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teonzo

Cookbooks 2014

35 posts in this topic

I suppose it's time to start looking for what the next year will give us.

February will see the release of a new book by William Curley:

Patisserie: A Masterclass in Classic and Contemporary Patisserie

This seems to be based on modern pastries where chocolate is not the main ingredient. I really loved "Couture Chocolate", so I hope this new one will be on par.

October will see the release of a book by Dominique Ansel:

Dominique Ansel: The Secret Recipes

I'm curious to see what he will include.

I've also heard rumours that Massimo Bottura is preparing a book for Phaidon, but it's just an unconfirmed rumour.

Teo


My pastry blog (in Italian language): http://www.teonzo.com/

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Just saw that! I have his others, the cd's don't work any longer on the new Mac OS. Frustrating.

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I wonder if there'll be a Cronut recipe in Ansel's book?

If he's smart enough he should put it. It's clear to everyone that he invented them, plus he has the copyright for the name. Giving away the recipe won't do any harm, since there already are a lot of clones. Clones are a great way to promote the original and spread the word about it without spending money in advertising. Just look at the macarons and Pierre Hermé: he gave away all his recipes, now you find macarons and Ispahan clones everywhere. This did not create Hermé any harm, he's more famous than ever and still expanding.

Teo


My pastry blog (in Italian language): http://www.teonzo.com/

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Phaidon will release a set of seven volumes with the last years of elBulli:

http://www.phaidon.com/elbulli-2005-2011/

My wallet is already crying.

Teo

actually if you watch the 1st video you can see what it looks like a re-issue of the 1983-2004 books also.

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Some more stuff:

 

David Kaplan, Nick Fauchald, Alex Day - "Death & Co: Modern Classic Cocktails"

This seems a must buy in cocktail books.

 

Christopher Kostow - "Beyond the Vineyard: In Search of a Napa Valley Cuisine"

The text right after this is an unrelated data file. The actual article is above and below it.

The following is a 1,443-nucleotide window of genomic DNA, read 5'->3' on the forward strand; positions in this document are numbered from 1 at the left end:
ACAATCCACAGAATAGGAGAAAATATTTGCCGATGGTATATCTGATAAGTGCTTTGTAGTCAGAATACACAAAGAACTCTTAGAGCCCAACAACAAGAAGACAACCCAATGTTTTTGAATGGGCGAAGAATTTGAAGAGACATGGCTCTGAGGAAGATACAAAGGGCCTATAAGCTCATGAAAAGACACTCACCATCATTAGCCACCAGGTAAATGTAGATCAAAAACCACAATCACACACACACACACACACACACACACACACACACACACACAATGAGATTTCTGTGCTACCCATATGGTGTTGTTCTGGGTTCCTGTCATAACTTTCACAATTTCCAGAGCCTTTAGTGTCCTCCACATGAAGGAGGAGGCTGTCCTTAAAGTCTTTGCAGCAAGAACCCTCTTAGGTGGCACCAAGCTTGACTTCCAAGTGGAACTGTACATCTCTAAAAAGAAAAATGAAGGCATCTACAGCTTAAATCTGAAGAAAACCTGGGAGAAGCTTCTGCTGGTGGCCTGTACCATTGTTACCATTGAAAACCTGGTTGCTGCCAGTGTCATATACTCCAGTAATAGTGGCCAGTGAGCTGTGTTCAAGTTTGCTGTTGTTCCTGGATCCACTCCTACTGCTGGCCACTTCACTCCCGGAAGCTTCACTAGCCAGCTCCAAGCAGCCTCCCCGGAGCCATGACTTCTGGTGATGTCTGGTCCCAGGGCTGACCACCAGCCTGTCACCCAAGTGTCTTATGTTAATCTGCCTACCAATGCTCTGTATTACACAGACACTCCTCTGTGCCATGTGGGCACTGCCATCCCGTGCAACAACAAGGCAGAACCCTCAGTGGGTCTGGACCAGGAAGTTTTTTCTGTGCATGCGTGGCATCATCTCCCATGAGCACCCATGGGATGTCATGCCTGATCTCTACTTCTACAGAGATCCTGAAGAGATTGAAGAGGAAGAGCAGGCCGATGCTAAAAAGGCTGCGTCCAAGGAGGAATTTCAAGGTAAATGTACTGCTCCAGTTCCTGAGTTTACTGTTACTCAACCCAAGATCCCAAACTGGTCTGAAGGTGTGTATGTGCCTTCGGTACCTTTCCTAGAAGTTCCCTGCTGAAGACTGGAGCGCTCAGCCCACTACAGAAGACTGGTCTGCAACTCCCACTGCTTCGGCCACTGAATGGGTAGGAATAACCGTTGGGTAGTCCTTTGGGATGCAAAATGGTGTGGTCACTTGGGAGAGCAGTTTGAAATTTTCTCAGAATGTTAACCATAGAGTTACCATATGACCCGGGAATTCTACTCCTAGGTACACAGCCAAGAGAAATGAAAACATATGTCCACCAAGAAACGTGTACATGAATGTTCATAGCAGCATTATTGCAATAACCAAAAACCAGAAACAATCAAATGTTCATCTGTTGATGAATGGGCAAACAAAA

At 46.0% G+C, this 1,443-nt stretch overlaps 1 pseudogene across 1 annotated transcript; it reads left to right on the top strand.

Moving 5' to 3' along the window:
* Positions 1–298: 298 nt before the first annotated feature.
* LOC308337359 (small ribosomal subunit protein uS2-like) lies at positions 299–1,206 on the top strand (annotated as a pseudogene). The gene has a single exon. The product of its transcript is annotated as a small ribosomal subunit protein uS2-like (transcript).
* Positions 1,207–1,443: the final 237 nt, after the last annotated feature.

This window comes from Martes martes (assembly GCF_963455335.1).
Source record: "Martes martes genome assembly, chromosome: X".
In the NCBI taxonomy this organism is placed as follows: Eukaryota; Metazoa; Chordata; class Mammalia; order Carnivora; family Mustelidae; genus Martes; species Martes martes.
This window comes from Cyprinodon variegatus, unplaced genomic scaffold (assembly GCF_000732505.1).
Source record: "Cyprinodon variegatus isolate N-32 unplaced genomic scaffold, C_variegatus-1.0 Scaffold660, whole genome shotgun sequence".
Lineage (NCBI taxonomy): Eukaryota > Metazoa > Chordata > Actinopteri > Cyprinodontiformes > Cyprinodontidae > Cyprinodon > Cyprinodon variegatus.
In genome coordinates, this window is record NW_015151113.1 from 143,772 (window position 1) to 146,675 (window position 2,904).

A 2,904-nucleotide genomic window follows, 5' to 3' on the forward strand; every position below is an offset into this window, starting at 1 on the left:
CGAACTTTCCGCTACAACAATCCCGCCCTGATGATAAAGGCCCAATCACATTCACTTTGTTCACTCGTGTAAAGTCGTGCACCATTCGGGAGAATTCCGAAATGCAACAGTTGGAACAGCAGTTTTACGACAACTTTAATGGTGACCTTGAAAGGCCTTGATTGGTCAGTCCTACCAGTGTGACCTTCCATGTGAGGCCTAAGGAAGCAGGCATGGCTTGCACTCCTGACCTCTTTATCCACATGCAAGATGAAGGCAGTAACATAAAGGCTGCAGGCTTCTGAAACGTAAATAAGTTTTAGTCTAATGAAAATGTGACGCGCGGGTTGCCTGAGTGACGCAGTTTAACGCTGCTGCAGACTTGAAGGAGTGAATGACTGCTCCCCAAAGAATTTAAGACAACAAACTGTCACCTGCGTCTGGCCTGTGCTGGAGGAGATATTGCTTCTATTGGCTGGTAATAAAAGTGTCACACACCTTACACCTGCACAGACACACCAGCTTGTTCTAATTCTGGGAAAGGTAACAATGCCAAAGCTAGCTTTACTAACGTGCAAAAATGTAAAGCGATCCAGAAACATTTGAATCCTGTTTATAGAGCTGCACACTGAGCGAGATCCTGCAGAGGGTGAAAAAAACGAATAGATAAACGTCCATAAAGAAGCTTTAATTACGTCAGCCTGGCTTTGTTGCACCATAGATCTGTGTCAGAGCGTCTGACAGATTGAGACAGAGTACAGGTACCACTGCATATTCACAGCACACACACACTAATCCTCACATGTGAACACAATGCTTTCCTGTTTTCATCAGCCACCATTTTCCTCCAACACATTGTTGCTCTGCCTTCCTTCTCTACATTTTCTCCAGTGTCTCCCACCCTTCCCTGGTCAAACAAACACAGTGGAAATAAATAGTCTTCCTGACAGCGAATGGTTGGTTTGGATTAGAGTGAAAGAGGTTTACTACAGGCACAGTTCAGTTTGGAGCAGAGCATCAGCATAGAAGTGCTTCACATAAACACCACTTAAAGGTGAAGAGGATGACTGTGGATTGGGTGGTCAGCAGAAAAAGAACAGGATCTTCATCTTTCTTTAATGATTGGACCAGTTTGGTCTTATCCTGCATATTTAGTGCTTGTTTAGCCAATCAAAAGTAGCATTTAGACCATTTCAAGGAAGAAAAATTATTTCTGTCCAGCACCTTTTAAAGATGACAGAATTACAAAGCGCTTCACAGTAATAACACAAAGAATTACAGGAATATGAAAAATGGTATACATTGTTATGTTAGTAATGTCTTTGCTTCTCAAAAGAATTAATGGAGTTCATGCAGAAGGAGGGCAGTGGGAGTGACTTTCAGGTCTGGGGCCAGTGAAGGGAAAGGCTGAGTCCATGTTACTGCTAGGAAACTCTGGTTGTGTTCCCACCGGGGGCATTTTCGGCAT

I'm curious to see how much pages will deal with the restaurant and how much with the Valley.

 

Gunnar Karl Gíslason, Jody Eddy - "North: The New Nordic Cuisine of Iceland"

Same here, I'm curious to see how much will be dedicated to the restaurant and how much to Iceland.

 

Per-Anders Jorgensen - "Eating with the Chefs"

I'm not interested about the contents, but I'm sure it will include tons of great photos and good writing.

 

Christian F. Puglisi - "Relæ: A Book of Ideas"

This is a must buy for me, I really liked everything I've seen by Puglisi.

 

Charles Phan - "The Slanted Door: Modern Vietnamese Food"

I'll wait for some reviews before deciding.

 

 

 

Teo


My pastry blog (in Italian language): http://www.teonzo.com/

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I'm really picky about buying them, but I've started to expand my collection again.

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The Vegetable Literacy pic is technically from September 2013.

Other books that I've bought recently are "One Good Dish" and "Heart of an Artichoke", both by David Tanis, and "The Art of Simple Food II" by Alice Waters.

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A new edition of "La Cocina al Vacío" from Joan Roca and Salvador Brugués has just been published. It is announced as a "reviewed" and "expanded" edition of a masterpiece.

 

So I preordered it and received one of the first copies. It is a bilingual edition that alternates pages in Spanish and English.

 

I am extremelly disappointed. It turns out that the only "expanded" content is about new 30 time/temperature profiles for foods that were not included in the previous editions (vegetables and seafood, mainly), and some new comments about using brines before vacuum-bag. Maybe some minor changes too, but most of the original content remains untouched. There are no new recipes. The original text, which left us readers with as many questions as answers, is mostly unchanged.